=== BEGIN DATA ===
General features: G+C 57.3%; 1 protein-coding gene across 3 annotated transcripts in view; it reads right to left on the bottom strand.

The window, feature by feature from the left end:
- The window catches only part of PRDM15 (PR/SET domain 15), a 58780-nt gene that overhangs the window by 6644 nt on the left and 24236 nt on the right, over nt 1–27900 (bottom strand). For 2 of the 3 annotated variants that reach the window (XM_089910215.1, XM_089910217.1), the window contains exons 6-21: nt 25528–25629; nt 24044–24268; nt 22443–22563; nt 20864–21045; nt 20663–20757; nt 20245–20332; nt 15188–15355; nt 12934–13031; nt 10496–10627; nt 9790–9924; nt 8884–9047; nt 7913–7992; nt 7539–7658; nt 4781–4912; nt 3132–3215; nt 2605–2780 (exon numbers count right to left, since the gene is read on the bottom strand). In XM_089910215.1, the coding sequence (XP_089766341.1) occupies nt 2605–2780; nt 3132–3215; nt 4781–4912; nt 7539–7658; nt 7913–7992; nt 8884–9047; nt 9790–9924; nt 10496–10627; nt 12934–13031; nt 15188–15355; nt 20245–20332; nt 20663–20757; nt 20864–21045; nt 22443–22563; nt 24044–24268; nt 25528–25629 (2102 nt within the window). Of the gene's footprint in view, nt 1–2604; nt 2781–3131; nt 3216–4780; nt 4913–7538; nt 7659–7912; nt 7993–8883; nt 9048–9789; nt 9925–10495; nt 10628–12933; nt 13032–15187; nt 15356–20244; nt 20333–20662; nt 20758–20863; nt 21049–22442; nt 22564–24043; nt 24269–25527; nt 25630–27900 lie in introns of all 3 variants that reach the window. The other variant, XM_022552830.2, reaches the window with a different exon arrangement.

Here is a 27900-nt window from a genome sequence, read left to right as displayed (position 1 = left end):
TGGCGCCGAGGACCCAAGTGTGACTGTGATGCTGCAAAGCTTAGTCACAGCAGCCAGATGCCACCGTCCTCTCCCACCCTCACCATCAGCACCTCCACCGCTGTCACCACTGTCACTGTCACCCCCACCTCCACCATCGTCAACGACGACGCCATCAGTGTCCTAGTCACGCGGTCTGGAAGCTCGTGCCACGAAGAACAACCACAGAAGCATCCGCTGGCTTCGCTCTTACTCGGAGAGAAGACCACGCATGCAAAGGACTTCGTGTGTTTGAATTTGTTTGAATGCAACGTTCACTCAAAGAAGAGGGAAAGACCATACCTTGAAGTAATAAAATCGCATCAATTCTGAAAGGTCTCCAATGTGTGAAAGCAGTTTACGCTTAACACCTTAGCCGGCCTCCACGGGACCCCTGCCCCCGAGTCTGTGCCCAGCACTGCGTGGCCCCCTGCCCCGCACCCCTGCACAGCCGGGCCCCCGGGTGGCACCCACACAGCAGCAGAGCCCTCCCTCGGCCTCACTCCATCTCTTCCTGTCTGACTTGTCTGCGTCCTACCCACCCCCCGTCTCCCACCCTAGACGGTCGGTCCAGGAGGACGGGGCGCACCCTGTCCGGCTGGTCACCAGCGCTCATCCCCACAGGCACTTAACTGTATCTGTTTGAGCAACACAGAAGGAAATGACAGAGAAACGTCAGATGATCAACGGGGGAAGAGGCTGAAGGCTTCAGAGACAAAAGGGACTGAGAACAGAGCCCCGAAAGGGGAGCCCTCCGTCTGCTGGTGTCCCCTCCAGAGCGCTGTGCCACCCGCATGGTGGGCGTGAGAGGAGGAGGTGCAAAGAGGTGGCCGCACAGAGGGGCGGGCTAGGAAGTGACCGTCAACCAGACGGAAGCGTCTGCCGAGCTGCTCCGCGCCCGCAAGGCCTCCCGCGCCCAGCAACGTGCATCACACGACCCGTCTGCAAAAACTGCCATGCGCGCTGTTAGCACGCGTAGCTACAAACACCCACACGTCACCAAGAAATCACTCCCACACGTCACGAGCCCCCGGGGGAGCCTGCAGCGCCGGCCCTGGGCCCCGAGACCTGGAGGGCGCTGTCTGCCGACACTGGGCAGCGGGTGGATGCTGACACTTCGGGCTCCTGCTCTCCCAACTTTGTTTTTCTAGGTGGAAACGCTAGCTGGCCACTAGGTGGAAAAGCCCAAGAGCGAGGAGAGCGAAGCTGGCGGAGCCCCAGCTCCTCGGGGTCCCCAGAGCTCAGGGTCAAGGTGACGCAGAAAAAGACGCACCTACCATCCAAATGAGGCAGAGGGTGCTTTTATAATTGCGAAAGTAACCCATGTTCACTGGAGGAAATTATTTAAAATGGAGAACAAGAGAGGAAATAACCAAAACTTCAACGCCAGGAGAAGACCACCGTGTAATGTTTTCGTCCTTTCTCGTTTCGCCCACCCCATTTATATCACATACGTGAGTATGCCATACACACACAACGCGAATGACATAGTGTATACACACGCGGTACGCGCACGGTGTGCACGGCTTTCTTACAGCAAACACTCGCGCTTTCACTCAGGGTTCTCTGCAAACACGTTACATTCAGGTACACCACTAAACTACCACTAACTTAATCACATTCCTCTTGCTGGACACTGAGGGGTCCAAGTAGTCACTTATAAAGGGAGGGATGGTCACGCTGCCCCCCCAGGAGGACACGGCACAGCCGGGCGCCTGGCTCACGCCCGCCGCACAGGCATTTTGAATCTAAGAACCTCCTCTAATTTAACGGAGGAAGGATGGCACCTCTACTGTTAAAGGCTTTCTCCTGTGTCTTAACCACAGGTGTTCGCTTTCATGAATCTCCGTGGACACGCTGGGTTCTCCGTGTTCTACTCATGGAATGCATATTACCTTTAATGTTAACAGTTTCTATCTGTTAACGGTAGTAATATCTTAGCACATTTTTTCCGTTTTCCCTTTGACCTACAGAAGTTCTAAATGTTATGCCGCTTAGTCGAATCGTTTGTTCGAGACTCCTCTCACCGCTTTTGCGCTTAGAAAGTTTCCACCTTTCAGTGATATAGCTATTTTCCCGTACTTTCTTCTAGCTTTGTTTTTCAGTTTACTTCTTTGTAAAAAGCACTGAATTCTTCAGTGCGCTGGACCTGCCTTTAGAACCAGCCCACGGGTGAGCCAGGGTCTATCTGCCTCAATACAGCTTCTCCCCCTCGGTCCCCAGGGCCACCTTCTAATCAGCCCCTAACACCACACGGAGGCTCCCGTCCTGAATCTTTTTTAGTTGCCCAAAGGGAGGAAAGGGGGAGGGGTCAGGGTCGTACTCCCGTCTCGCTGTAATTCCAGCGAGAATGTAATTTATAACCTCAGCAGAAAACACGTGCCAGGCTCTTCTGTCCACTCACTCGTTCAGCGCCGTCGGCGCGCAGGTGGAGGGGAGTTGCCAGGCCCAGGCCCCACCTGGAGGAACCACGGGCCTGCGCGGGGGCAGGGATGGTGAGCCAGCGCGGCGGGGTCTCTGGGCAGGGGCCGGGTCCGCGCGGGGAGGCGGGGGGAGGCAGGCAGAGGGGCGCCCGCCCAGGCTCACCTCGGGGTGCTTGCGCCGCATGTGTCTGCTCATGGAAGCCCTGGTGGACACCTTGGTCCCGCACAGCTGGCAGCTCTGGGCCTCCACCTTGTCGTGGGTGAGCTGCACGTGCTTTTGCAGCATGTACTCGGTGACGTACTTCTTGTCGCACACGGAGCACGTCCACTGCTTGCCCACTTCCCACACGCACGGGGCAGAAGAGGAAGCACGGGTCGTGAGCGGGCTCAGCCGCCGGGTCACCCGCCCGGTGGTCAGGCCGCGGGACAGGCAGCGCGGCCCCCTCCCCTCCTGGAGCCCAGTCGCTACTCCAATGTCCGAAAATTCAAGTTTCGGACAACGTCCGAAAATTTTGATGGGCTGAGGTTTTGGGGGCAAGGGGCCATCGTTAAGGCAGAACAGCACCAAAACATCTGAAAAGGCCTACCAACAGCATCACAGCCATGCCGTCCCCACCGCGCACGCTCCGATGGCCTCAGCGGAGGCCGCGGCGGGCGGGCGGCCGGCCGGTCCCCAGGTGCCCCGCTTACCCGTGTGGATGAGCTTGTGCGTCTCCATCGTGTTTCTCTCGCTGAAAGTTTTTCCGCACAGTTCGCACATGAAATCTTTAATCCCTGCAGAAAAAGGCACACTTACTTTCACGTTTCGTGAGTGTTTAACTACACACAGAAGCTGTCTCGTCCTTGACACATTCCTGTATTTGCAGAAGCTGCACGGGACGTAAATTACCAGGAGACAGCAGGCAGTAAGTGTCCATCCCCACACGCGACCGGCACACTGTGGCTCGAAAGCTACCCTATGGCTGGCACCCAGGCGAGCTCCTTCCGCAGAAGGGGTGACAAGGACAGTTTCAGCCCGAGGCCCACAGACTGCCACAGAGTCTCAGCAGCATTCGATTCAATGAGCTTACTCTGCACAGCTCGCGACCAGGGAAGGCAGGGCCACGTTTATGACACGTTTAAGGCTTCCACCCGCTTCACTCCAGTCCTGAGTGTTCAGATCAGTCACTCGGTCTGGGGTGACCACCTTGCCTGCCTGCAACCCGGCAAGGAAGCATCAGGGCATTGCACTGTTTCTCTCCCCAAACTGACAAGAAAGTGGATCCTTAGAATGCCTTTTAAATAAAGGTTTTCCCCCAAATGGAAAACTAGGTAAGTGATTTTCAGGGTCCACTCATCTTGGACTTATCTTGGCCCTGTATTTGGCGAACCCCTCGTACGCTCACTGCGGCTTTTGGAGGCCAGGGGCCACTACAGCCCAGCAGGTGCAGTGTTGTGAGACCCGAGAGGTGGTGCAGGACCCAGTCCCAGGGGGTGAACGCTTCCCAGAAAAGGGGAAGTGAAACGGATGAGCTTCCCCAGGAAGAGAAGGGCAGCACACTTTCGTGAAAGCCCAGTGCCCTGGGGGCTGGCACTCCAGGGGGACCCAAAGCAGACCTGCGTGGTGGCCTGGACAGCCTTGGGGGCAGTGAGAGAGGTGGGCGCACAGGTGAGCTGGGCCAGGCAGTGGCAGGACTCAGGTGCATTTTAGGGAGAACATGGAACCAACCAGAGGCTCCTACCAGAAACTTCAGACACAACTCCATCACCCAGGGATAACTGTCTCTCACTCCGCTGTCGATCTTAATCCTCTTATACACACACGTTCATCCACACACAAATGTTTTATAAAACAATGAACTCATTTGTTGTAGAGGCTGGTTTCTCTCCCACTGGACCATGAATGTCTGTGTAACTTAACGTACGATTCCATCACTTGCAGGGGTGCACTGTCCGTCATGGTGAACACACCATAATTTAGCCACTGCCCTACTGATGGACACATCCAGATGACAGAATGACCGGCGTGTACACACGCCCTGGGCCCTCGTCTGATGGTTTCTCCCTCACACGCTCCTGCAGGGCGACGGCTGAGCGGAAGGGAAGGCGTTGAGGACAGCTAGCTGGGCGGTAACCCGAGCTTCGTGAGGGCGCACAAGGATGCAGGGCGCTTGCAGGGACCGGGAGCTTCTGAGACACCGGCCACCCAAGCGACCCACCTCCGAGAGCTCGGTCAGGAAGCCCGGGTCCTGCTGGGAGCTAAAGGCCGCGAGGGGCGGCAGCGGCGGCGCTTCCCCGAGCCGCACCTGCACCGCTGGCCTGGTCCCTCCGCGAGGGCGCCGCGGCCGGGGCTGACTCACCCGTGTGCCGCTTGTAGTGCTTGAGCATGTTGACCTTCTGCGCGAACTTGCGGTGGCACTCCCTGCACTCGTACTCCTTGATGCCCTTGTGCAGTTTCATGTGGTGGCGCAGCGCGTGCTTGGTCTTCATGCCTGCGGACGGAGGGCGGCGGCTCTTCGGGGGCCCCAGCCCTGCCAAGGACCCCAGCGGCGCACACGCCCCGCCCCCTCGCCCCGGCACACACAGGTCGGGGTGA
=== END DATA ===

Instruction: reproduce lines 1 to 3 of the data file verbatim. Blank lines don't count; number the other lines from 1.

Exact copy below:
General features: G+C 57.3%; 1 protein-coding gene across 3 annotated transcripts in view; it reads right to left on the bottom strand.

The window, feature by feature from the left end:
- The window catches only part of PRDM15 (PR/SET domain 15), a 58780-nt gene that overhangs the window by 6644 nt on the left and 24236 nt on the right, over nt 1–27900 (bottom strand). For 2 of the 3 annotated variants that reach the window (XM_089910215.1, XM_089910217.1), the window contains exons 6-21: nt 25528–25629; nt 24044–24268; nt 22443–22563; nt 20864–21045; nt 20663–20757; nt 20245–20332; nt 15188–15355; nt 12934–13031; nt 10496–10627; nt 9790–9924; nt 8884–9047; nt 7913–7992; nt 7539–7658; nt 4781–4912; nt 3132–3215; nt 2605–2780 (exon numbers count right to left, since the gene is read on the bottom strand). In XM_089910215.1, the coding sequence (XP_089766341.1) occupies nt 2605–2780; nt 3132–3215; nt 4781–4912; nt 7539–7658; nt 7913–7992; nt 8884–9047; nt 9790–9924; nt 10496–10627; nt 12934–13031; nt 15188–15355; nt 20245–20332; nt 20663–20757; nt 20864–21045; nt 22443–22563; nt 24044–24268; nt 25528–25629 (2102 nt within the window). Of the gene's footprint in view, nt 1–2604; nt 2781–3131; nt 3216–4780; nt 4913–7538; nt 7659–7912; nt 7993–8883; nt 9048–9789; nt 9925–10495; nt 10628–12933; nt 13032–15187; nt 15356–20244; nt 20333–20662; nt 20758–20863; nt 21049–22442; nt 22564–24043; nt 24269–25527; nt 25630–27900 lie in introns of all 3 variants that reach the window. The other variant, XM_022552830.2, reaches the window with a different exon arrangement.